an outpatient basis. (By 2017, however, those numbers approached 5% for both.)
Candidates for same-day discharge after knee and hip surgeries were about three and five years younger, respectively, than their inpatient peers. Those who went straight home also had fewer preexisting conditions including less pain, fewer transfusions, lower infection risk, better at-home recovery, and faster/more aggressive physical therapy.
Naturally, you may be concerned about the state of your health if you leave the care of trusted health professionals. To determine your risks, researchers looked at adverse events requiring readmission to a hospital within three months after surgery. Potential complications included heart attacks, blood clots, infection, pneumonia, bleeding, and/or mechanical or breakage issues involving the hip or knee prosthetic itself.
Complication rates were essentially the same across all hip replacement patients, whether treated as inpatients or outpatients, the study shows.
Among knee replacement patients, a slightly higher complication risk was seen among those discharged the same day. The good news, however, is that the risk was pegged as very small — less than 1% — among both those who stayed at the hospital and those who didn’t.
“The results are really interesting,” says Westrich, “and basically demonstrate that with proper patient selection outpatient surgery can be done safely and can benefit the patient.”
RELATED: Having a Hip, Knee Replacement? Some Tips to an Optimal Recovery
The road to recovery
As a total replacement surgery patient, the most important thing on the road to a successful recovery will be follow-up care. Same-day patients still need follow-up, he noted. “All patients at our hospital receive a telephone call the next day to see how they are doing and if they need any help with anything,” he says.
If you are young, healthy, and “highly motivated patients,” outpatient surgery can be a good fit for you, according to Westrich.
That message is gaining traction, says Dr. Kanu Okike, an orthopedic surgeon with the Hawaii Permanente Medical Group in Honolulu.
“Over the past several decades, the amount of time that patients spend in the hospital following elective total joint replacement has gradually been decreasing,” Okike adds.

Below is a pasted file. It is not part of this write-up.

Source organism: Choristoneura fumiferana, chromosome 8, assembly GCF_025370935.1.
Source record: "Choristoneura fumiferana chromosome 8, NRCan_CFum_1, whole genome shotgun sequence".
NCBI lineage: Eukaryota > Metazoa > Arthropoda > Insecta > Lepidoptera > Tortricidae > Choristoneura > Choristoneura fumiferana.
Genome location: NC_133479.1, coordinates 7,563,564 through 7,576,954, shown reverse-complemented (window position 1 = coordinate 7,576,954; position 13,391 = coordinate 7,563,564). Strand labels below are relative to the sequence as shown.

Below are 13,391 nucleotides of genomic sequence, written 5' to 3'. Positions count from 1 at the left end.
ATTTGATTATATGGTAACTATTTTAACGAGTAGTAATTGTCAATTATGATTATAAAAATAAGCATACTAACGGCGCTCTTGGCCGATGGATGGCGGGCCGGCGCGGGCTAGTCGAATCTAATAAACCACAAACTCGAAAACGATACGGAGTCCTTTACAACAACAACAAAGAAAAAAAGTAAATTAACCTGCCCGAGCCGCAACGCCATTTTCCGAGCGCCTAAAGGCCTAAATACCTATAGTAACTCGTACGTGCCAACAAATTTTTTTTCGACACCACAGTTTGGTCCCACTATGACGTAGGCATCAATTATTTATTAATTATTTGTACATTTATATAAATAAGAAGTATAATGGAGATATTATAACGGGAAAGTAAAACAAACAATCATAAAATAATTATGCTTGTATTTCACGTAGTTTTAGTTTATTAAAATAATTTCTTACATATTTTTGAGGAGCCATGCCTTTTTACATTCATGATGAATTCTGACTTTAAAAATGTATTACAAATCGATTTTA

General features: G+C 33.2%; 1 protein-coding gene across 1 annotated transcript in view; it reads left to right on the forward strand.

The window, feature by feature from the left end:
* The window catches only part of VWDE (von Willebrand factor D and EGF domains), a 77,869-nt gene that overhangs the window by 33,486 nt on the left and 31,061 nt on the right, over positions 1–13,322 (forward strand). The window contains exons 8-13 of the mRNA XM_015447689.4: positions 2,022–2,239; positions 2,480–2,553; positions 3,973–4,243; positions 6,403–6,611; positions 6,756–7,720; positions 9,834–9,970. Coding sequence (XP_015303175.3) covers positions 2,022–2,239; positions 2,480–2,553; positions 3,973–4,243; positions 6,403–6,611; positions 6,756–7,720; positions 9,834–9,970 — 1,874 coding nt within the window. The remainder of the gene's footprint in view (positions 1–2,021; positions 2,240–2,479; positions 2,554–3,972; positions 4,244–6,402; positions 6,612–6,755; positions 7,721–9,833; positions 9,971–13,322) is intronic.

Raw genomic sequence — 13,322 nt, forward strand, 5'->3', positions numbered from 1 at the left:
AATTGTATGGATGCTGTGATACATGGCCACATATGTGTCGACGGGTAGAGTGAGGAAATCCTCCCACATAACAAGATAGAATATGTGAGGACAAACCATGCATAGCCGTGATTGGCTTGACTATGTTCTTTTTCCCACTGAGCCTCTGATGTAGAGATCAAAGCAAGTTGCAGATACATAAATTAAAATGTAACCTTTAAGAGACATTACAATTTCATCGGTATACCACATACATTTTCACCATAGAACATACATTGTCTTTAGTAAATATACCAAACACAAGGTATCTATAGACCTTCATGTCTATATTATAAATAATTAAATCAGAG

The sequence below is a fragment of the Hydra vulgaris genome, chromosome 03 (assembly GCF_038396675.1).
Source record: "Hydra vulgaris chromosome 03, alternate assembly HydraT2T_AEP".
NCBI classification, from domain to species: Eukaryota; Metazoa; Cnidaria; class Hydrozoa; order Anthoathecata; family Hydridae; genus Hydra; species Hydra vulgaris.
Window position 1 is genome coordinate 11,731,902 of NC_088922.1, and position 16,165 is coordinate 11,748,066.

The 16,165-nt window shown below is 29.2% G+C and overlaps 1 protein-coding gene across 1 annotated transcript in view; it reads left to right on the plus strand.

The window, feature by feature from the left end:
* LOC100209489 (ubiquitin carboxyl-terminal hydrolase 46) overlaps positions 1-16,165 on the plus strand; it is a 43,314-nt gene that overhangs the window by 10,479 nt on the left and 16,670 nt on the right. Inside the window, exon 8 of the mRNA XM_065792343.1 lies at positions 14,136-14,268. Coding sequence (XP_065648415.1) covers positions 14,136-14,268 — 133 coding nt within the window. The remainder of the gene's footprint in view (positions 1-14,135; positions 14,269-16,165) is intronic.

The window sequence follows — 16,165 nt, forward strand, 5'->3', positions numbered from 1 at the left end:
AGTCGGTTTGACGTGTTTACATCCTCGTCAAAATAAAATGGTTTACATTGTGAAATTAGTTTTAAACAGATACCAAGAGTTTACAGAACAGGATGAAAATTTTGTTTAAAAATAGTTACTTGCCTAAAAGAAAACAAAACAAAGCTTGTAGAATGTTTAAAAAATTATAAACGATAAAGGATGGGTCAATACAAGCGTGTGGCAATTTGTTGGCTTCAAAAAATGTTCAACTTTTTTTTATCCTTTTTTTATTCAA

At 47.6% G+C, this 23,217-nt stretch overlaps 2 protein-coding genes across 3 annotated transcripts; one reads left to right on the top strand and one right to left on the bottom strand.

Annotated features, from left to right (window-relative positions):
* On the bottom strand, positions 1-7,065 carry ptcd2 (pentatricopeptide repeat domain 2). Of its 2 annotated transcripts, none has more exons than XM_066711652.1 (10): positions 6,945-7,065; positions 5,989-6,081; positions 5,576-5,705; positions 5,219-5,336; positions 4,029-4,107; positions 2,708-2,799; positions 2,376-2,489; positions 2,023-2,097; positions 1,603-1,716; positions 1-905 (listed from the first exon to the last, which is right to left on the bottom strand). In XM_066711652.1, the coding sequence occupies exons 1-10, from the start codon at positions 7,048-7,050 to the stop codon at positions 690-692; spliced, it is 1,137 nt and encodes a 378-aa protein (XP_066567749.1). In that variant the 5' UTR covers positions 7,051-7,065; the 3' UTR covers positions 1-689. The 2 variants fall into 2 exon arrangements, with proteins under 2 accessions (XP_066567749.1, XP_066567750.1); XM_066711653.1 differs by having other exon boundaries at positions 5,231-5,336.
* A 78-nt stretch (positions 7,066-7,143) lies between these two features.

Increasingly, “forward-looking organizations have shown that same-day discharge is feasible and safe for the majority of patients undergoing elective total joint replacement,” he shares.
“As long as it can be performed safely, many patients prefer waking up in their own bed the morning after surgery,” Okike notes. “This has been especially true over the past few years during the COVID-19 pandemic.”
Choosing outpatient surgery can be done successfully if you have safe post-op pain control and a rigorous follow-up plan. Essentially, you play an important role in how well you do regardless of what you choose, but here are a few tips that will help make the best choice for your road to recovery, according to the Cleveland Clinic:
- Motivated. A positive attitude and willingness to follow your doctor’s post-surgery instructions will increase the likelihood of a good outcome.
- Mobile. If you’re active and independent before surgery, you’ll automatically respond better to physical therapy. And you’ll resume your daily activities more easily, Dr. Murray says. However, if you use a walker or wheelchair before surgery, an inpatient procedure is likely your best option.
- Healthy. The fewer medications you take or ailments you have, the better outpatient candidate you are. If you take medications for chronic pain, for example, your surgery may be better suited in an inpatient setting.
- Supported. Having a wider social network — meaning, several friends and/or family members who can help you after surgery — will make your recovery faster and better.